Книга: Practical Common Lisp

Indenting Printer

Indenting Printer

To handle generating nicely indented output, you can define a class indenting-printer, which wraps around an output stream, and functions that use an instance of that class to emit strings to the stream while keeping track of when it's at the beginning of the line. The class looks like this:

(defclass indenting-printer ()
((out :accessor out :initarg :out)
(beginning-of-line-p :accessor beginning-of-line-p :initform t)
(indentation :accessor indentation :initform 0)
(indenting-p :accessor indenting-p :initform t)))

The main function that operates on indenting-printers is emit, which takes the printer and a string and emits the string to the printer's output stream, keeping track of when it emits a newline so it can reset the beginning-of-line-p slot.

(defun emit (ip string)
(loop for start = 0 then (1+ pos)
for pos = (position #Newline string :start start)
do (emit/no-newlines ip string :start start :end pos)
when pos do (emit-newline ip)
while pos))

To actually emit the string, it uses the function emit/no-newlines, which emits any needed indentation, via the helper indent-if-necessary, and then writes the string to the stream. This function can also be called directly by other code to emit a string that's known not to contain any newlines.

(defun emit/no-newlines (ip string &key (start 0) end)
(indent-if-necessary ip)
(write-sequence string (out ip) :start start :end end)
(unless (zerop (- (or end (length string)) start))
(setf (beginning-of-line-p ip) nil)))

The helper indent-if-necessary checks beginning-of-line-p and indenting-p to determine whether it needs to emit indentation and, if they're both true, emits as many spaces as indicated by the value of indentation. Code that uses the indenting-printer can control the indentation by manipulating the indentation and indenting-p slots. Incrementing and decrementing indentation changes the number of leading spaces, while setting indenting-p to NIL can temporarily turn off indentation.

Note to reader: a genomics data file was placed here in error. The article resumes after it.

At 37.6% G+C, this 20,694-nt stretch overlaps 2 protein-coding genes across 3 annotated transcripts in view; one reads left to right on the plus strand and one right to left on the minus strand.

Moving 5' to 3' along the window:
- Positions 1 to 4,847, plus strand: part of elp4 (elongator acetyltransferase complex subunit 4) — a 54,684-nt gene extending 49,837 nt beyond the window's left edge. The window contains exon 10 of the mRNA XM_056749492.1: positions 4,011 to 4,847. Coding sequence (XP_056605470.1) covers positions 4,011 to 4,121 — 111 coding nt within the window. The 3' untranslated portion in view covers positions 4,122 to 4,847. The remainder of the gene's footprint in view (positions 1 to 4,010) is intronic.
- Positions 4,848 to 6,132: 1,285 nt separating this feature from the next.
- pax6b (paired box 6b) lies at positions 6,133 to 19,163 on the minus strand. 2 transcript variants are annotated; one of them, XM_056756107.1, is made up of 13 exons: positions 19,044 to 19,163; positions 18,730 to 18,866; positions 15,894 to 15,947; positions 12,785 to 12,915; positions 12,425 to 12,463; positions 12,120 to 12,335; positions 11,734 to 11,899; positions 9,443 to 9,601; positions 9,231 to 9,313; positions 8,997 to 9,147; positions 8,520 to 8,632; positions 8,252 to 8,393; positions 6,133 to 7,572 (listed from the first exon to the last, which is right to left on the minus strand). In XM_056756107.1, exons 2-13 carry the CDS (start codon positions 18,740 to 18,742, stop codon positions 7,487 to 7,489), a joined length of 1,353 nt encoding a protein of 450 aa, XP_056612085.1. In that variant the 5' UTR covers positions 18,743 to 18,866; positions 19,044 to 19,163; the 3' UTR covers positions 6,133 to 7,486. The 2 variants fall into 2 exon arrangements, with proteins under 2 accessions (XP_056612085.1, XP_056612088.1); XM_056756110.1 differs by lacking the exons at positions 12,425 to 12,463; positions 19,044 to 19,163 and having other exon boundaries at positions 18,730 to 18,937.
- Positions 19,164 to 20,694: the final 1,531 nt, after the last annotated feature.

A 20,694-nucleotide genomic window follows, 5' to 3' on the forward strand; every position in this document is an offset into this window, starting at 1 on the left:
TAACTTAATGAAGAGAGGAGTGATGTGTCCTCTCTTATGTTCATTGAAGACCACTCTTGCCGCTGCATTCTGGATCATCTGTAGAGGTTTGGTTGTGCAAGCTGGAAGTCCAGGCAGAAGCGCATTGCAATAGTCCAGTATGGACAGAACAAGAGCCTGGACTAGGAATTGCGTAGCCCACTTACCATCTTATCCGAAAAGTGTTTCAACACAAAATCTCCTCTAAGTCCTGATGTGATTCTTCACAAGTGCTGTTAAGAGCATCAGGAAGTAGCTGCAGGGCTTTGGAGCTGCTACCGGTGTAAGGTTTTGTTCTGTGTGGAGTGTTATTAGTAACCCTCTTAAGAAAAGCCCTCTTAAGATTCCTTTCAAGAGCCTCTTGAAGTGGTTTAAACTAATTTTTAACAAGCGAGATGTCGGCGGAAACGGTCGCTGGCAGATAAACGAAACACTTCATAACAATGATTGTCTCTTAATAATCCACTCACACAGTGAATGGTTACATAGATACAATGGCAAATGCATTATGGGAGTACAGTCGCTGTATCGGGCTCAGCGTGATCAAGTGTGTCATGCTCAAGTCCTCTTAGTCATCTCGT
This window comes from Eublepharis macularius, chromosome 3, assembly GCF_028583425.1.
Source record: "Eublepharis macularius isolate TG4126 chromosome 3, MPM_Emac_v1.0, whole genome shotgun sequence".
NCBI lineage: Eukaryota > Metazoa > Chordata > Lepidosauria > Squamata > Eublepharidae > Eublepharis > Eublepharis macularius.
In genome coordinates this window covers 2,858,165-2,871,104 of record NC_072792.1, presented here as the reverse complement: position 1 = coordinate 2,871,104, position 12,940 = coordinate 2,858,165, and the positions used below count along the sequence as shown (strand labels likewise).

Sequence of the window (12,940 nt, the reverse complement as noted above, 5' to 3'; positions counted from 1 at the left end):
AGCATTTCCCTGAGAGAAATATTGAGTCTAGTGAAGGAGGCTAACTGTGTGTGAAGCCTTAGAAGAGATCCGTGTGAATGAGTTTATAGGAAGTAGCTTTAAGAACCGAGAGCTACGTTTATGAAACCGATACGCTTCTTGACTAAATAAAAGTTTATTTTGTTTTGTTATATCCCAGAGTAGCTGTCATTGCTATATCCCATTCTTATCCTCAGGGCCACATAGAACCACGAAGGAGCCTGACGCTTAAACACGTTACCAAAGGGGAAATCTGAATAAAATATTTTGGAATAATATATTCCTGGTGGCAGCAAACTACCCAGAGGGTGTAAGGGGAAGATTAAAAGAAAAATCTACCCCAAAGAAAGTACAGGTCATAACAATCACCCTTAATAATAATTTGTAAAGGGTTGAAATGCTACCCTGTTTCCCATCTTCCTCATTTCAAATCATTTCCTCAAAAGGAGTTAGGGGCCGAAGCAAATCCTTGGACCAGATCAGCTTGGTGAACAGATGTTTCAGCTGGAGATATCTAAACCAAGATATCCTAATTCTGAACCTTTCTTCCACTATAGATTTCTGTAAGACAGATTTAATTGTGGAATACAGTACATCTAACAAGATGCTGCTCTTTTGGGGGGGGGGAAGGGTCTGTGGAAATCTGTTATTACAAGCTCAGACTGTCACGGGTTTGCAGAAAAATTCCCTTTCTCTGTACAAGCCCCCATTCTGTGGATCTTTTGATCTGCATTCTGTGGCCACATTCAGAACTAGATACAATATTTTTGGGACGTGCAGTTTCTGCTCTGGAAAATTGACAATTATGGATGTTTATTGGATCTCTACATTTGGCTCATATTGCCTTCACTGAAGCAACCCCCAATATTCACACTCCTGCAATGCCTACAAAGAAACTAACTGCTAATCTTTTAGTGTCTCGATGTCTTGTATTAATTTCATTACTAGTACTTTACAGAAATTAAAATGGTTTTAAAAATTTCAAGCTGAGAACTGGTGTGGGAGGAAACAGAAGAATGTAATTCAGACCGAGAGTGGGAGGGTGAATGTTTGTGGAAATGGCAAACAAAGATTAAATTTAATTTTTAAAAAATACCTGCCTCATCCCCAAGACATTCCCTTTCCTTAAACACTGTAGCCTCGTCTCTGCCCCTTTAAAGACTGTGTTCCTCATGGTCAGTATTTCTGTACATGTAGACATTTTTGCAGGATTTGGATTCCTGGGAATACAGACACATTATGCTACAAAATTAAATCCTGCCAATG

(defun indent-if-necessary (ip)
(when (and (beginning-of-line-p ip) (indenting-p ip))
(loop repeat (indentation ip) do (write-char #Space (out ip)))
(setf (beginning-of-line-p ip) nil)))

The last two functions in the indenting-printer API are emit-newline and emit-freshline, which are both used to emit a newline character, similar to the ~% and ~& FORMAT directives. That is, the only difference is that emit-newline always emits a newline, while emit-freshline does so only if beginning-of-line-p is false. Thus, multiple calls to emit-freshline without any intervening emits won't result in a blank line. This is handy when one piece of code wants to generate some output that should end with a newline while another piece of code wants to generate some output that should start on a newline but you don't want a blank line between the two bits of output.

(defun emit-newline (ip)
(write-char #Newline (out ip))
(setf (beginning-of-line-p ip) t))
(defun emit-freshline (ip)
(unless (beginning-of-line-p ip) (emit-newline ip)))

With those preliminaries out of the way, you're ready to get to the guts of the FOO processor.

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